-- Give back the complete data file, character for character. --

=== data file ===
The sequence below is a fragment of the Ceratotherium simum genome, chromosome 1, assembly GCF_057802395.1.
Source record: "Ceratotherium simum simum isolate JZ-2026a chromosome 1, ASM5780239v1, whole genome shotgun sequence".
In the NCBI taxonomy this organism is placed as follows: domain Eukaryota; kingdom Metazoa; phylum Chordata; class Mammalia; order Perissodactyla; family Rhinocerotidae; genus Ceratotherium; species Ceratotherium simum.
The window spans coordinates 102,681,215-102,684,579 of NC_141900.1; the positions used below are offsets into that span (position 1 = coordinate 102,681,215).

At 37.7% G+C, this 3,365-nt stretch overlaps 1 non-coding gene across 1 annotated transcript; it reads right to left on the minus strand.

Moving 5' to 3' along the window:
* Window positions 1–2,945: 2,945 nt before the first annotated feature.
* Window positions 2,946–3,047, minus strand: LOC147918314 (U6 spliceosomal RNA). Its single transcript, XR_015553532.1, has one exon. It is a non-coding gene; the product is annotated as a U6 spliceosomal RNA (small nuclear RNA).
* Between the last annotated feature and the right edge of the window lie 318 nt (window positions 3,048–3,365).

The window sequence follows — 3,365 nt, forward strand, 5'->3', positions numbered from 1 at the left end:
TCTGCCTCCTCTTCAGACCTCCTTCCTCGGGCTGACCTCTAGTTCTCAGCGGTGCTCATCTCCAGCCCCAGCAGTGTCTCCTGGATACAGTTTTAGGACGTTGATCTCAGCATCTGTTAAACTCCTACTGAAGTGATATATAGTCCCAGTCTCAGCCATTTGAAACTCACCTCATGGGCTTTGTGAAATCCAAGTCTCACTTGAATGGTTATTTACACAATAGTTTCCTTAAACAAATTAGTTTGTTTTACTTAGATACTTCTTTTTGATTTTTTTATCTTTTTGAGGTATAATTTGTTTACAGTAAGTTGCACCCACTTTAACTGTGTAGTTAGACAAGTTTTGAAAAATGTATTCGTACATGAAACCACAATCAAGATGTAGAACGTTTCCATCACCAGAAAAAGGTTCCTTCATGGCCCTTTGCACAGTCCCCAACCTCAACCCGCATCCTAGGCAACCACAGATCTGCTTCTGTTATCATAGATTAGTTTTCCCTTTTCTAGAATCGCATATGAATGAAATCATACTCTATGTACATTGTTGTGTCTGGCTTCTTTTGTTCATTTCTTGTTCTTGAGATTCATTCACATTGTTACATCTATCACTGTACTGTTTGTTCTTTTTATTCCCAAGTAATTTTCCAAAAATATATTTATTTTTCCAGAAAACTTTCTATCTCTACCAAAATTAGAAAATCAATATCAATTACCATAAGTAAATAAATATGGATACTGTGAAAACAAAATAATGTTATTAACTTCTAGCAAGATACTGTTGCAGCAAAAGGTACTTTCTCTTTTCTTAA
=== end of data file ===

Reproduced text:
The sequence below is a fragment of the Ceratotherium simum genome, chromosome 1, assembly GCF_057802395.1.
Source record: "Ceratotherium simum simum isolate JZ-2026a chromosome 1, ASM5780239v1, whole genome shotgun sequence".
In the NCBI taxonomy this organism is placed as follows: domain Eukaryota; kingdom Metazoa; phylum Chordata; class Mammalia; order Perissodactyla; family Rhinocerotidae; genus Ceratotherium; species Ceratotherium simum.
The window spans coordinates 102,681,215-102,684,579 of NC_141900.1; the positions used below are offsets into that span (position 1 = coordinate 102,681,215).

At 37.7% G+C, this 3,365-nt stretch overlaps 1 non-coding gene across 1 annotated transcript; it reads right to left on the minus strand.

Moving 5' to 3' along the window:
* Window positions 1–2,945: 2,945 nt before the first annotated feature.
* Window positions 2,946–3,047, minus strand: LOC147918314 (U6 spliceosomal RNA). Its single transcript, XR_015553532.1, has one exon. It is a non-coding gene; the product is annotated as a U6 spliceosomal RNA (small nuclear RNA).
* Between the last annotated feature and the right edge of the window lie 318 nt (window positions 3,048–3,365).

The window sequence follows — 3,365 nt, forward strand, 5'->3', positions numbered from 1 at the left end:
TCTGCCTCCTCTTCAGACCTCCTTCCTCGGGCTGACCTCTAGTTCTCAGCGGTGCTCATCTCCAGCCCCAGCAGTGTCTCCTGGATACAGTTTTAGGACGTTGATCTCAGCATCTGTTAAACTCCTACTGAAGTGATATATAGTCCCAGTCTCAGCCATTTGAAACTCACCTCATGGGCTTTGTGAAATCCAAGTCTCACTTGAATGGTTATTTACACAATAGTTTCCTTAAACAAATTAGTTTGTTTTACTTAGATACTTCTTTTTGATTTTTTTATCTTTTTGAGGTATAATTTGTTTACAGTAAGTTGCACCCACTTTAACTGTGTAGTTAGACAAGTTTTGAAAAATGTATTCGTACATGAAACCACAATCAAGATGTAGAACGTTTCCATCACCAGAAAAAGGTTCCTTCATGGCCCTTTGCACAGTCCCCAACCTCAACCCGCATCCTAGGCAACCACAGATCTGCTTCTGTTATCATAGATTAGTTTTCCCTTTTCTAGAATCGCATATGAATGAAATCATACTCTATGTACATTGTTGTGTCTGGCTTCTTTTGTTCATTTCTTGTTCTTGAGATTCATTCACATTGTTACATCTATCACTGTACTGTTTGTTCTTTTTATTCCCAAGTAATTTTCCAAAAATATATTTATTTTTCCAGAAAACTTTCTATCTCTACCAAAATTAGAAAATCAATATCAATTACCATAAGTAAATAAATATGGATACTGTGAAAACAAAATAATGTTATTAACTTCTAGCAAGATACTGTTGCAGCAAAAGGTACTTTCTCTTTTCTTAA